Calcium is another important parameter to test. Many corals have calcium-based skeletons. The corals create their skeletons from the water they are in and “suck” the calcium from the water, therefore causing the levels to drop and stunting their growth if the calcium isn't replenished. Again, we recommend sticking with natural levels (380-440 ppm or parts per million) as anything over that does not speed up the growth process. There are several ways to maintain calcium levels, the most common being a calcium and alkalinity additive which is known as two-part dosing.
Salinity levels in your tank are incredibly important to monitor, especially after water changes! Salinity is measured in a few different ways, either in parts per thousand (ppt), as specific gravity (sg), or as a function of conductivity which is in units of mS/cm or milliSiemens per centimeter. We believe that it is best to have your salinity at the natural level of 35 ppt (specific gravity of 1.0264, or conductivity of 53 mS/cm) to maintain the proper level that your inhabitants demand.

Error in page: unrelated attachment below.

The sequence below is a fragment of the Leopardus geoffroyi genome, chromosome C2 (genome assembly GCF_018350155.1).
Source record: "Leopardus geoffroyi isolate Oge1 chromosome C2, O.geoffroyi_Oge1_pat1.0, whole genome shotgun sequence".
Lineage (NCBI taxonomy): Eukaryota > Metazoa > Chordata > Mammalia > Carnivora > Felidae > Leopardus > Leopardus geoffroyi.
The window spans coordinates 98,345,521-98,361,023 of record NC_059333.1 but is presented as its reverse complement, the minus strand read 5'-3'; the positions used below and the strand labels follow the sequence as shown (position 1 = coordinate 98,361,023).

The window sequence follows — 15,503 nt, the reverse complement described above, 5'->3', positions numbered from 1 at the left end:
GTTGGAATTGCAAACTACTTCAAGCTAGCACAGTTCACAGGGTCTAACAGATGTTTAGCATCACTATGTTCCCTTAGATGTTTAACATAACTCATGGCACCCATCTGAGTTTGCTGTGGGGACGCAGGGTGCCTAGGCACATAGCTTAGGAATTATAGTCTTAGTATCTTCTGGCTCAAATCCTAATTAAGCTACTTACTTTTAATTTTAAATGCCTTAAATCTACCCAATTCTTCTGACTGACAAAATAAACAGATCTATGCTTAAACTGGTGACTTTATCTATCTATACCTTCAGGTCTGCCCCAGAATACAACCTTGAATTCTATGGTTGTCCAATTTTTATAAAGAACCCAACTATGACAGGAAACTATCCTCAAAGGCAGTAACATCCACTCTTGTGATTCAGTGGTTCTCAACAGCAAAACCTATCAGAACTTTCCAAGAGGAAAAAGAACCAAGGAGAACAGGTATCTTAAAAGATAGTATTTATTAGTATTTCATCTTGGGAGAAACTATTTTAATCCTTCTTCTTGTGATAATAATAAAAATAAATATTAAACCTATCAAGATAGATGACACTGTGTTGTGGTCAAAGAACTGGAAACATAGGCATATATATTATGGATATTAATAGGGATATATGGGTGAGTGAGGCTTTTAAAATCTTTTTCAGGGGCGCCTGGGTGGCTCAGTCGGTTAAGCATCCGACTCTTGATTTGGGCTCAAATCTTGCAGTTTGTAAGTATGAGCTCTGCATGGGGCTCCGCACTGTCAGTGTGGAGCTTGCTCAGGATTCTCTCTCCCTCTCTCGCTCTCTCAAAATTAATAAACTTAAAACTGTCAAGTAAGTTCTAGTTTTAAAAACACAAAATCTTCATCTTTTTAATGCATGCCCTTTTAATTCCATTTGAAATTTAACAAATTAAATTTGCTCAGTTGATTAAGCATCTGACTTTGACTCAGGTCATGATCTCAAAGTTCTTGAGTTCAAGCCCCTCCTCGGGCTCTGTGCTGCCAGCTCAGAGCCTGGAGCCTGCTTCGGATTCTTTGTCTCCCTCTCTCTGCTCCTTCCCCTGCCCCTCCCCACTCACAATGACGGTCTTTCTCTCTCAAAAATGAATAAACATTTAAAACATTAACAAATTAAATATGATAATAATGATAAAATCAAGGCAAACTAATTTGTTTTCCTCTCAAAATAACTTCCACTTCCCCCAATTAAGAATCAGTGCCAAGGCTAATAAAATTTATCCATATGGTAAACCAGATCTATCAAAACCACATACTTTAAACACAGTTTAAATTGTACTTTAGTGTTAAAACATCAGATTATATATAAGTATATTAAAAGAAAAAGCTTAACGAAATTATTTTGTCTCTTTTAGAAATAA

There are some who believe that keeping your salinity lower reduces the stress on your inhabitants but we do not feel this is necessary. We recommend testing your salt levels every time that you are topping off your tank, as well as every water change. Remember, when water evaporates it leaves behind the salt in your tank, you do not need to add salt water to your tank when you are topping it off as the salinity level will rise!